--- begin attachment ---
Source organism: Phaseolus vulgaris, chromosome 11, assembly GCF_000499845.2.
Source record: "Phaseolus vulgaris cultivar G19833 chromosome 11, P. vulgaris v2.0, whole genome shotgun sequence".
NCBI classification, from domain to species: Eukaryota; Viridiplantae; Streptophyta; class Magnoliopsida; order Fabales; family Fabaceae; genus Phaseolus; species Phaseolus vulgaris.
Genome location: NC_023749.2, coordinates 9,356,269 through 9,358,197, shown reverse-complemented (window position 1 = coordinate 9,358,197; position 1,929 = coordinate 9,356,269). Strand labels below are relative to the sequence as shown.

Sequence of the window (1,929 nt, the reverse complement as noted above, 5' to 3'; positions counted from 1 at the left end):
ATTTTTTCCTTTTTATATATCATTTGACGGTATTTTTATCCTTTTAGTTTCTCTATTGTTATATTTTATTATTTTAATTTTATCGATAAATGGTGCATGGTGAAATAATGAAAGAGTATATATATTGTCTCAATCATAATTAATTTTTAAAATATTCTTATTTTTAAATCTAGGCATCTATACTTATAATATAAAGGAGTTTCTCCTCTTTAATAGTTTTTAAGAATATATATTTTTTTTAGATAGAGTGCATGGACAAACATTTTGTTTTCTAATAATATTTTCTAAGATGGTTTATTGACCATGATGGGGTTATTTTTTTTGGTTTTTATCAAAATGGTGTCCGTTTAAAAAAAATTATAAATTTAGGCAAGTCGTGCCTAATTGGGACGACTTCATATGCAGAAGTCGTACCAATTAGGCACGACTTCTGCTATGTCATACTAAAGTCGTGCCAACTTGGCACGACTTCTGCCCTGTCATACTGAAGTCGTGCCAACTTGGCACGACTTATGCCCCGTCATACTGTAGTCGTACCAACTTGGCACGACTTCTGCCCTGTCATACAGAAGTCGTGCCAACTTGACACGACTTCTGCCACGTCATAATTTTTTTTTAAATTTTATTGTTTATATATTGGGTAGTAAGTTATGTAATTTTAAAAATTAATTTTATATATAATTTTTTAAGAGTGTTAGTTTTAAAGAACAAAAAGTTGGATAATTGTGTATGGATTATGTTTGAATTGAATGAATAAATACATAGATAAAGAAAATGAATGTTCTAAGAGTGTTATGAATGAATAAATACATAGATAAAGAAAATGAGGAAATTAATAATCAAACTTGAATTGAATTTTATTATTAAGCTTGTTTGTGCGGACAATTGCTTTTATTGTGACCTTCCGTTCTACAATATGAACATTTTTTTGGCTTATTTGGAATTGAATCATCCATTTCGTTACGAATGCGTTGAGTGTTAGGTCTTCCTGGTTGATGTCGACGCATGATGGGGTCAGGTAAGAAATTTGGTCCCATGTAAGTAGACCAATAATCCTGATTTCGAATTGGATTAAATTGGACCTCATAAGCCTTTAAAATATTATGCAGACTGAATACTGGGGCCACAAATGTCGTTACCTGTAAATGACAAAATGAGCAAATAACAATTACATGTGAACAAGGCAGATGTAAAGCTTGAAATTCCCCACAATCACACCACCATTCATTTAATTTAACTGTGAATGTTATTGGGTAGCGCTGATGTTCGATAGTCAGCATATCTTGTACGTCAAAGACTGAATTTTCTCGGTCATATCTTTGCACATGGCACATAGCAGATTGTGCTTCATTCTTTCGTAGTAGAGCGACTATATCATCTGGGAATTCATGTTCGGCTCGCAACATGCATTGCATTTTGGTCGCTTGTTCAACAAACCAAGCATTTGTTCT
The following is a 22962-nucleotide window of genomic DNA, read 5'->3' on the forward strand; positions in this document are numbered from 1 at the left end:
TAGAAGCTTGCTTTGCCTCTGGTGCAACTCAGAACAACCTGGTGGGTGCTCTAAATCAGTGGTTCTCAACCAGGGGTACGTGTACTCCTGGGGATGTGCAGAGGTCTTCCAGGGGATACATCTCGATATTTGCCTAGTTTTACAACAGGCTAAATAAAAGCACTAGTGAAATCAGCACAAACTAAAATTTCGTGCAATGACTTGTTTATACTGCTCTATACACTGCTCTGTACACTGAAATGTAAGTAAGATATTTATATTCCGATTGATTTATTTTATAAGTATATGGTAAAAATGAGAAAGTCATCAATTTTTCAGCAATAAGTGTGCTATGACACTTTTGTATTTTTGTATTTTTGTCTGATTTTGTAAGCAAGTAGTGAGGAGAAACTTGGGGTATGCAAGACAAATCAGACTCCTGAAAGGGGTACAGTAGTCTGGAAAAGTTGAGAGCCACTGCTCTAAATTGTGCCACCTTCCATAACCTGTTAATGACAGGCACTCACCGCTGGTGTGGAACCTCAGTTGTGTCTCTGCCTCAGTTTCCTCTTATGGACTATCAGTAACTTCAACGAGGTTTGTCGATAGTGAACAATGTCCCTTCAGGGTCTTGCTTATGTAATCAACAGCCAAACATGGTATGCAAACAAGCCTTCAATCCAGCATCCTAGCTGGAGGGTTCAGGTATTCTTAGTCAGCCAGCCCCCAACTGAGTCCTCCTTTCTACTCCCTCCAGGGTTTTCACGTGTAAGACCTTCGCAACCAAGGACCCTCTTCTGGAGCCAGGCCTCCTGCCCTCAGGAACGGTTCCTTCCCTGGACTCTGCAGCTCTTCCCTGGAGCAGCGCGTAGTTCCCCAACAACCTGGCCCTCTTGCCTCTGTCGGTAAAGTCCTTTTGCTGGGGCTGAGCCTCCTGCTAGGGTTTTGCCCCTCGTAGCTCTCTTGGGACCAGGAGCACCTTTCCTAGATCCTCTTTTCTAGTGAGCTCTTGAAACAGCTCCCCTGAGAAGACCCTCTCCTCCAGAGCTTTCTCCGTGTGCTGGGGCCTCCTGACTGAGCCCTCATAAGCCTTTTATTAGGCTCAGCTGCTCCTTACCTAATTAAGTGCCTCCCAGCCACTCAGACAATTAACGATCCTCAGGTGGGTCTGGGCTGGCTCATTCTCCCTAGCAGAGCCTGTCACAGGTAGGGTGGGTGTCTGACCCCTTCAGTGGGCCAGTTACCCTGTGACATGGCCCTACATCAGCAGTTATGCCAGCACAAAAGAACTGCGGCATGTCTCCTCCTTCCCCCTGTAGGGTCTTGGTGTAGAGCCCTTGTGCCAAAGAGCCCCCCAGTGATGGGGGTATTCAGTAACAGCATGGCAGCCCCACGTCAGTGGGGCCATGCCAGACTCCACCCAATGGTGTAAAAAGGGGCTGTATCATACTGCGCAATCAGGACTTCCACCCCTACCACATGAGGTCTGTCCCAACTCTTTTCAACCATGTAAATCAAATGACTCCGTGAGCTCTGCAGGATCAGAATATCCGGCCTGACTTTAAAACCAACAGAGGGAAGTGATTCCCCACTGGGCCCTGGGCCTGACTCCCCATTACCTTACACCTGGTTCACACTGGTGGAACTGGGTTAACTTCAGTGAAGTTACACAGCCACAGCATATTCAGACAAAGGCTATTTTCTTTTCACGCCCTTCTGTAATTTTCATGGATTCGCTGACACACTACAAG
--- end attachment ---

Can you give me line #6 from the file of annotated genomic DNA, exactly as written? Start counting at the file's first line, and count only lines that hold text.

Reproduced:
ATTTTTTCCTTTTTATATATCATTTGACGGTATTTTTATCCTTTTAGTTTCTCTATTGTTATATTTTATTATTTTAATTTTATCGATAAATGGTGCATGGTGAAATAATGAAAGAGTATATATATTGTCTCAATCATAATTAATTTTTAAAATATTCTTATTTTTAAATCTAGGCATCTATACTTATAATATAAAGGAGTTTCTCCTCTTTAATAGTTTTTAAGAATATATATTTTTTTTAGATAGAGTGCATGGACAAACATTTTGTTTTCTAATAATATTTTCTAAGATGGTTTATTGACCATGATGGGGTTATTTTTTTTGGTTTTTATCAAAATGGTGTCCGTTTAAAAAAAATTATAAATTTAGGCAAGTCGTGCCTAATTGGGACGACTTCATATGCAGAAGTCGTACCAATTAGGCACGACTTCTGCTATGTCATACTAAAGTCGTGCCAACTTGGCACGACTTCTGCCCTGTCATACTGAAGTCGTGCCAACTTGGCACGACTTATGCCCCGTCATACTGTAGTCGTACCAACTTGGCACGACTTCTGCCCTGTCATACAGAAGTCGTGCCAACTTGACACGACTTCTGCCACGTCATAATTTTTTTTTAAATTTTATTGTTTATATATTGGGTAGTAAGTTATGTAATTTTAAAAATTAATTTTATATATAATTTTTTAAGAGTGTTAGTTTTAAAGAACAAAAAGTTGGATAATTGTGTATGGATTATGTTTGAATTGAATGAATAAATACATAGATAAAGAAAATGAATGTTCTAAGAGTGTTATGAATGAATAAATACATAGATAAAGAAAATGAGGAAATTAATAATCAAACTTGAATTGAATTTTATTATTAAGCTTGTTTGTGCGGACAATTGCTTTTATTGTGACCTTCCGTTCTACAATATGAACATTTTTTTGGCTTATTTGGAATTGAATCATCCATTTCGTTACGAATGCGTTGAGTGTTAGGTCTTCCTGGTTGATGTCGACGCATGATGGGGTCAGGTAAGAAATTTGGTCCCATGTAAGTAGACCAATAATCCTGATTTCGAATTGGATTAAATTGGACCTCATAAGCCTTTAAAATATTATGCAGACTGAATACTGGGGCCACAAATGTCGTTACCTGTAAATGACAAAATGAGCAAATAACAATTACATGTGAACAAGGCAGATGTAAAGCTTGAAATTCCCCACAATCACACCACCATTCATTTAATTTAACTGTGAATGTTATTGGGTAGCGCTGATGTTCGATAGTCAGCATATCTTGTACGTCAAAGACTGAATTTTCTCGGTCATATCTTTGCACATGGCACATAGCAGATTGTGCTTCATTCTTTCGTAGTAGAGCGACTATATCATCTGGGAATTCATGTTCGGCTCGCAACATGCATTGCATTTTGGTCGCTTGTTCAACAAACCAAGCATTTGTTCT